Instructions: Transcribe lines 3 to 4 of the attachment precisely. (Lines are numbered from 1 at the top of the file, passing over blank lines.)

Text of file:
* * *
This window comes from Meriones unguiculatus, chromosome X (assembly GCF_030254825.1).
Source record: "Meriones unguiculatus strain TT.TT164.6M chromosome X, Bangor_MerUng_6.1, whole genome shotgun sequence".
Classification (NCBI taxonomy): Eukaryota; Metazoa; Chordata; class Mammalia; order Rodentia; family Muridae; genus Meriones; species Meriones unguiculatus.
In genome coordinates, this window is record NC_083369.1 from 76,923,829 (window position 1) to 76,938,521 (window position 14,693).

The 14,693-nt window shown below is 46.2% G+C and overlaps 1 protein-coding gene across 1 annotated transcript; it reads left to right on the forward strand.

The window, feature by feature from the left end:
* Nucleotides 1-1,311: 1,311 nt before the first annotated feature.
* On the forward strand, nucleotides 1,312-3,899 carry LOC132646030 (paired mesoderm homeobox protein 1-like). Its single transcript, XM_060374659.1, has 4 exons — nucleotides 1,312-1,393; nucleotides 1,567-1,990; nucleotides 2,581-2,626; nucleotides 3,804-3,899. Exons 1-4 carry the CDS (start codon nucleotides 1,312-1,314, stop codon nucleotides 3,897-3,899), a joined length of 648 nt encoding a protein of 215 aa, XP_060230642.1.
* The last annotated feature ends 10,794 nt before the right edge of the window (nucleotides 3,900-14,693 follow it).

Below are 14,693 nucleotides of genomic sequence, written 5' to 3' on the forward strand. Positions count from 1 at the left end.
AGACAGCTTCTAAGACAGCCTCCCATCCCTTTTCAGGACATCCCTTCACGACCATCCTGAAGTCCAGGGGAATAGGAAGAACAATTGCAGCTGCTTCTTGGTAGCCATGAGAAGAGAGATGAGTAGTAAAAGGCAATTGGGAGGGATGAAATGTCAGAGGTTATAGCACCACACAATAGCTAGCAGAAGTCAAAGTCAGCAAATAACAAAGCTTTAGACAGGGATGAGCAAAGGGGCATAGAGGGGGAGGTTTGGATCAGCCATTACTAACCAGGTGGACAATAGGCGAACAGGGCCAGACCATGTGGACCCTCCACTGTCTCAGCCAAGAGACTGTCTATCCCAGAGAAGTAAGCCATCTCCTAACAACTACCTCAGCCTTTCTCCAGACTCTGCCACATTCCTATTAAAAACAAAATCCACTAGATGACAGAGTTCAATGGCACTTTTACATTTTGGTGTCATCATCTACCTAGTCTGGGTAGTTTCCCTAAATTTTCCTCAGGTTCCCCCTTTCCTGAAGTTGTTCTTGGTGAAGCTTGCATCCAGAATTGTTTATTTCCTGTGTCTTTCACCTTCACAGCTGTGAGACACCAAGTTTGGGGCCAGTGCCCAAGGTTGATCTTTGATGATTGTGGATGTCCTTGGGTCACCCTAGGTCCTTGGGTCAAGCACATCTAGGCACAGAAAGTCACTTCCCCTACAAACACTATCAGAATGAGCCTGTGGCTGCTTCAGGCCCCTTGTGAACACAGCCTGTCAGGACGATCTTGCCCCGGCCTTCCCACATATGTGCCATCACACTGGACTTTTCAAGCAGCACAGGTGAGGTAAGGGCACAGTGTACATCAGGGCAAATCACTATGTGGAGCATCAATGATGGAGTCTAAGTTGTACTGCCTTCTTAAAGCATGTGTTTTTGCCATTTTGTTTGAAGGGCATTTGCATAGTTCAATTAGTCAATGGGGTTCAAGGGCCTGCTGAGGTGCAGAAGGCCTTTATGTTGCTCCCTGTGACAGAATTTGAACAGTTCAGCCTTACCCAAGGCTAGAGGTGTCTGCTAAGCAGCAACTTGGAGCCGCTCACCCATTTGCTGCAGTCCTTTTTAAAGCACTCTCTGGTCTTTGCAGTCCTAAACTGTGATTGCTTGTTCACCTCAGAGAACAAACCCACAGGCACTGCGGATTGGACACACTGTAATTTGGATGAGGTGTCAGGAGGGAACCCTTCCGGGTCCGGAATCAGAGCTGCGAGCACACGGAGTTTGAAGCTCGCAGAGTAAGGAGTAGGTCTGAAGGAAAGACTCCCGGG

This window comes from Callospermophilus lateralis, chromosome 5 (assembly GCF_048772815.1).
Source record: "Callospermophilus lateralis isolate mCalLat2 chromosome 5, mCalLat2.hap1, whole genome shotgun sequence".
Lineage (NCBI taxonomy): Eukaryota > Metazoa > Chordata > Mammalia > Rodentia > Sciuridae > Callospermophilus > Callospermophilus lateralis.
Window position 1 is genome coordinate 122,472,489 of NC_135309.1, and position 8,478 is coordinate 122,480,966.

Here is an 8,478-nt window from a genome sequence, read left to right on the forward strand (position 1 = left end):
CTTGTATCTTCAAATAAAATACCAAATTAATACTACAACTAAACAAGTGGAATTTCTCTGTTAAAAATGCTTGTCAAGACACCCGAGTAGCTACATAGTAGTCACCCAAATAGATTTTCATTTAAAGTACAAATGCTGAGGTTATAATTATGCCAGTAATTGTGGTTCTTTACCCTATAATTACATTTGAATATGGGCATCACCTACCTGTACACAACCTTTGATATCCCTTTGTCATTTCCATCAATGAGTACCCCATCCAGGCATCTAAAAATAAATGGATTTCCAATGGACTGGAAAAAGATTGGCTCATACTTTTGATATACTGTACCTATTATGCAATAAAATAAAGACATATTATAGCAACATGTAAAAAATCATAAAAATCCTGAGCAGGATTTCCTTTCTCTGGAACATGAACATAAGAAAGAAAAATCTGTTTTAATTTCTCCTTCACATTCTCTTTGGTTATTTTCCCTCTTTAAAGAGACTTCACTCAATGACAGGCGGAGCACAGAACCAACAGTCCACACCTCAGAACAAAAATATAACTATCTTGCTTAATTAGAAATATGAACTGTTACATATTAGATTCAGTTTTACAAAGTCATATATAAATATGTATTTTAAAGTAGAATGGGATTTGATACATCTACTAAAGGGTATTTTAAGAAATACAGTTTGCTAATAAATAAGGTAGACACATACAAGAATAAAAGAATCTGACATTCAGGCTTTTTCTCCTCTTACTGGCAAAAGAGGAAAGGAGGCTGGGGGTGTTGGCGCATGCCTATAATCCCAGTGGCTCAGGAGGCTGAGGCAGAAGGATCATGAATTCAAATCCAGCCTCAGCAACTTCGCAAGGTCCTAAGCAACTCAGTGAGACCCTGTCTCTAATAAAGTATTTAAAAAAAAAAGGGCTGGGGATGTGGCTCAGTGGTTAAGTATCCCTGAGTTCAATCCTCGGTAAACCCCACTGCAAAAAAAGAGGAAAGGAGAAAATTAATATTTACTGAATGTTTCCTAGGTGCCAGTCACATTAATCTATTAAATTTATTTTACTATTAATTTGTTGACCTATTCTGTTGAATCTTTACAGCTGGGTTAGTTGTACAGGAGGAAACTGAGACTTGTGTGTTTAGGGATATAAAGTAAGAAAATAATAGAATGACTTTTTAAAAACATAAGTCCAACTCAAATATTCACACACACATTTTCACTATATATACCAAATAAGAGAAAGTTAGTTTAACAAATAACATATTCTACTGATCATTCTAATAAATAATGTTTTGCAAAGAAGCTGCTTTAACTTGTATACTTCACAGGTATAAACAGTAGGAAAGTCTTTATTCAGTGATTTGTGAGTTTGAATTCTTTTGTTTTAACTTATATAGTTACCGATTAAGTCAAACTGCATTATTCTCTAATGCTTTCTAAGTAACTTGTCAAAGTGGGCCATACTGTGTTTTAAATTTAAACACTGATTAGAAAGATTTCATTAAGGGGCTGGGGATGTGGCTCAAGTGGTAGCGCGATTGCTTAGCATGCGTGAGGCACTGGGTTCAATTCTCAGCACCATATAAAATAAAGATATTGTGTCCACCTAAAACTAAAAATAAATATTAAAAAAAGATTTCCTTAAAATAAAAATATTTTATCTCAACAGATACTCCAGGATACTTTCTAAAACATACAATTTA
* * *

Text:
Classification (NCBI taxonomy): Eukaryota; Metazoa; Chordata; class Mammalia; order Rodentia; family Muridae; genus Meriones; species Meriones unguiculatus.
In genome coordinates, this window is record NC_083369.1 from 76,923,829 (window position 1) to 76,938,521 (window position 14,693).